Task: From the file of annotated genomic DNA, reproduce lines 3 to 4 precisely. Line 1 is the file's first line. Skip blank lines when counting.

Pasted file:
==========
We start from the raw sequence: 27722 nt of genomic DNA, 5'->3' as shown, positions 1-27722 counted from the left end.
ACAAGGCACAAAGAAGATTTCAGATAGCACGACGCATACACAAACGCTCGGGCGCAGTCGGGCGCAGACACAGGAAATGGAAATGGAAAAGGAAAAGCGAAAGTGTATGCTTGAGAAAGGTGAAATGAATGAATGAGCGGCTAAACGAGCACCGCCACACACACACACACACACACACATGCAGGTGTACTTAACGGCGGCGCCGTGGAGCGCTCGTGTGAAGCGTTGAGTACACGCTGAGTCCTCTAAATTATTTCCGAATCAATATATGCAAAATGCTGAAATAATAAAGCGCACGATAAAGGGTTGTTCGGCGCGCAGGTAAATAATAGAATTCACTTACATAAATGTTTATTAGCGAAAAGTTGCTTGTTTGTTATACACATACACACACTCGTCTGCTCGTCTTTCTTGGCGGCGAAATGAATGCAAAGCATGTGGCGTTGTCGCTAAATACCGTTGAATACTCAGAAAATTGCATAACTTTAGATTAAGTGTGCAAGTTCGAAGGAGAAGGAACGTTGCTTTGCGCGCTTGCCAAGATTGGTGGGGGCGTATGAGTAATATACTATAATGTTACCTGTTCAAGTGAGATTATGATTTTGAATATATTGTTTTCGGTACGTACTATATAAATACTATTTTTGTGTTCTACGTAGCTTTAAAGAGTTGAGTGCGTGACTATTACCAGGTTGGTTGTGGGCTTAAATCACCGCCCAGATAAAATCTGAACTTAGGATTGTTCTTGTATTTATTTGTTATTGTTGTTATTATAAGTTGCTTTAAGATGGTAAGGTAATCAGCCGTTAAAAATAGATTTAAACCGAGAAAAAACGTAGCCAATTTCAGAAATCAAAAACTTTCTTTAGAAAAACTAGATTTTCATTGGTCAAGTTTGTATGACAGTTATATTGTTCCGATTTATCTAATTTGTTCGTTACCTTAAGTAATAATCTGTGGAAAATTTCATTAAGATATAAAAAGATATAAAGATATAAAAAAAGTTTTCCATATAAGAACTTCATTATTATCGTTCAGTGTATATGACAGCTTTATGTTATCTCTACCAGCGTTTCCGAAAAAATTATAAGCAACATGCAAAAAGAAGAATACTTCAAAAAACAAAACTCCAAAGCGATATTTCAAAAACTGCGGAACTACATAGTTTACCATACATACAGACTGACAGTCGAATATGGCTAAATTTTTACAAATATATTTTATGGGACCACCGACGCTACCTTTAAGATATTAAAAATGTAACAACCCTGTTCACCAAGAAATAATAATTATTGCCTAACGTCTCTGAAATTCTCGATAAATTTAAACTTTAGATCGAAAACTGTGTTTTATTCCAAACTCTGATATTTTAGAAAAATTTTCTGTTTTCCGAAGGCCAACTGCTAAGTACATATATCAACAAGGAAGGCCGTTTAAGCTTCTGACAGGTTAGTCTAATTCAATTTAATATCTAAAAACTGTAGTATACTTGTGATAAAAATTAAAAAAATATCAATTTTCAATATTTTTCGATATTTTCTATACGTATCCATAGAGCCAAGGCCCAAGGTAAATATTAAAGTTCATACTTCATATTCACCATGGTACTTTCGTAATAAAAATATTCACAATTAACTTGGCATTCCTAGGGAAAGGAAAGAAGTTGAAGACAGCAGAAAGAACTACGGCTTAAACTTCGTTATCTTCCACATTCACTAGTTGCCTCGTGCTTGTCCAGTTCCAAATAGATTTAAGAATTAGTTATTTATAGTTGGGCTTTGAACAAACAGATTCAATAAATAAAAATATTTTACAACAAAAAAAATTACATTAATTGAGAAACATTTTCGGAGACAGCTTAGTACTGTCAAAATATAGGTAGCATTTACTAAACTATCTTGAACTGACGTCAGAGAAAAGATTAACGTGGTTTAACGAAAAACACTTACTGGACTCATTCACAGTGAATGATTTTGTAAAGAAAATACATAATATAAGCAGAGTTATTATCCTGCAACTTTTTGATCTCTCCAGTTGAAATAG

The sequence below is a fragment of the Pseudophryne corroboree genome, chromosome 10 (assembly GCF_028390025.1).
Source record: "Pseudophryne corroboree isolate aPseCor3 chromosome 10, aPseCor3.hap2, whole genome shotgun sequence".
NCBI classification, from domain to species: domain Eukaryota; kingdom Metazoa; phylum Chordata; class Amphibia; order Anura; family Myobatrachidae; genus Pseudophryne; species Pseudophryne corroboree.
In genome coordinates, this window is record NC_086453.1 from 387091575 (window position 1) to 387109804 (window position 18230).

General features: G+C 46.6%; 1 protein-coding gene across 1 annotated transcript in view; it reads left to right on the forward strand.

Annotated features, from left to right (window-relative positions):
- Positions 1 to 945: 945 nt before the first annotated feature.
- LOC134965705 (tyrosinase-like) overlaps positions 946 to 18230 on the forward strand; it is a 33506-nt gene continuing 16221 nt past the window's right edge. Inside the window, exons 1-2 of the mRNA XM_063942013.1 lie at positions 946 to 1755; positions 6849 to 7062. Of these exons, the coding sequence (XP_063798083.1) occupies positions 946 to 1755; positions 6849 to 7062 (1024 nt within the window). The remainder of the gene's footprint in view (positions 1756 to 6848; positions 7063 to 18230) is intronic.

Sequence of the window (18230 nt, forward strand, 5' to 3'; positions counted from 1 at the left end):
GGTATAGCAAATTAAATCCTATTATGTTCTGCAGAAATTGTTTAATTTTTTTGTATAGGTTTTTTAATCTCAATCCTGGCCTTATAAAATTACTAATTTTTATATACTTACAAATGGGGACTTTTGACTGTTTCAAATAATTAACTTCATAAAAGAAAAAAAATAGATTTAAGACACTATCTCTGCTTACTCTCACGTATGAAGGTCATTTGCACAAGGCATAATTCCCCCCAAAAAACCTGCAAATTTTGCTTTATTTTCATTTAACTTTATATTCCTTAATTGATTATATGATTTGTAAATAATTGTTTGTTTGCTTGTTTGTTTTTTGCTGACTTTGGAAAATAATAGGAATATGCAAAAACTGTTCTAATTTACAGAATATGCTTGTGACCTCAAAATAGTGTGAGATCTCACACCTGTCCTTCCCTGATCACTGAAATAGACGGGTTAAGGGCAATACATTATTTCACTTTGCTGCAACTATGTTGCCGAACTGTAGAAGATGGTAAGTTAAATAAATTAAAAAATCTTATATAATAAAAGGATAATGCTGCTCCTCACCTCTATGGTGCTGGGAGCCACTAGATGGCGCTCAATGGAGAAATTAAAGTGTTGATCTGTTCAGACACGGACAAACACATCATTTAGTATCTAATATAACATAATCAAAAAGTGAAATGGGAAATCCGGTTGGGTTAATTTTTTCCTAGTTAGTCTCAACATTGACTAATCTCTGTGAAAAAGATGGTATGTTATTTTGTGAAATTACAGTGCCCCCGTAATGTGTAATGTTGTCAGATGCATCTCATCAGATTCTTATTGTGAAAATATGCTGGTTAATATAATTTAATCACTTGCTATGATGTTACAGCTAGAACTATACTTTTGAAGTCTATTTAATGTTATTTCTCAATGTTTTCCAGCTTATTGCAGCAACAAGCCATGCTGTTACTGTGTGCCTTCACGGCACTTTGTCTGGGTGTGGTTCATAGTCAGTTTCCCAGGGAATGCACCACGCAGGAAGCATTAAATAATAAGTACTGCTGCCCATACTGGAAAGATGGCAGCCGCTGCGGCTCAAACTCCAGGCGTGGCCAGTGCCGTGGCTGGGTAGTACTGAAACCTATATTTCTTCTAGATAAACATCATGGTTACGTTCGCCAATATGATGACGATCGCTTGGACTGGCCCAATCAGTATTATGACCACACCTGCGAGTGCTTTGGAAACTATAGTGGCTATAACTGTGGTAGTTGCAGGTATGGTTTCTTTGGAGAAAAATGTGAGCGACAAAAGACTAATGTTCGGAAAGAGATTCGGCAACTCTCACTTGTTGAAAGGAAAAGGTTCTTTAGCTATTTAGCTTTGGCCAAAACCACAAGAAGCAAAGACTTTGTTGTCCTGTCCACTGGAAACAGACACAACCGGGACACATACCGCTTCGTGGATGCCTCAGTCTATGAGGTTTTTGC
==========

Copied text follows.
The sequence below is a fragment of the Pseudophryne corroboree genome, chromosome 10 (assembly GCF_028390025.1).
Source record: "Pseudophryne corroboree isolate aPseCor3 chromosome 10, aPseCor3.hap2, whole genome shotgun sequence".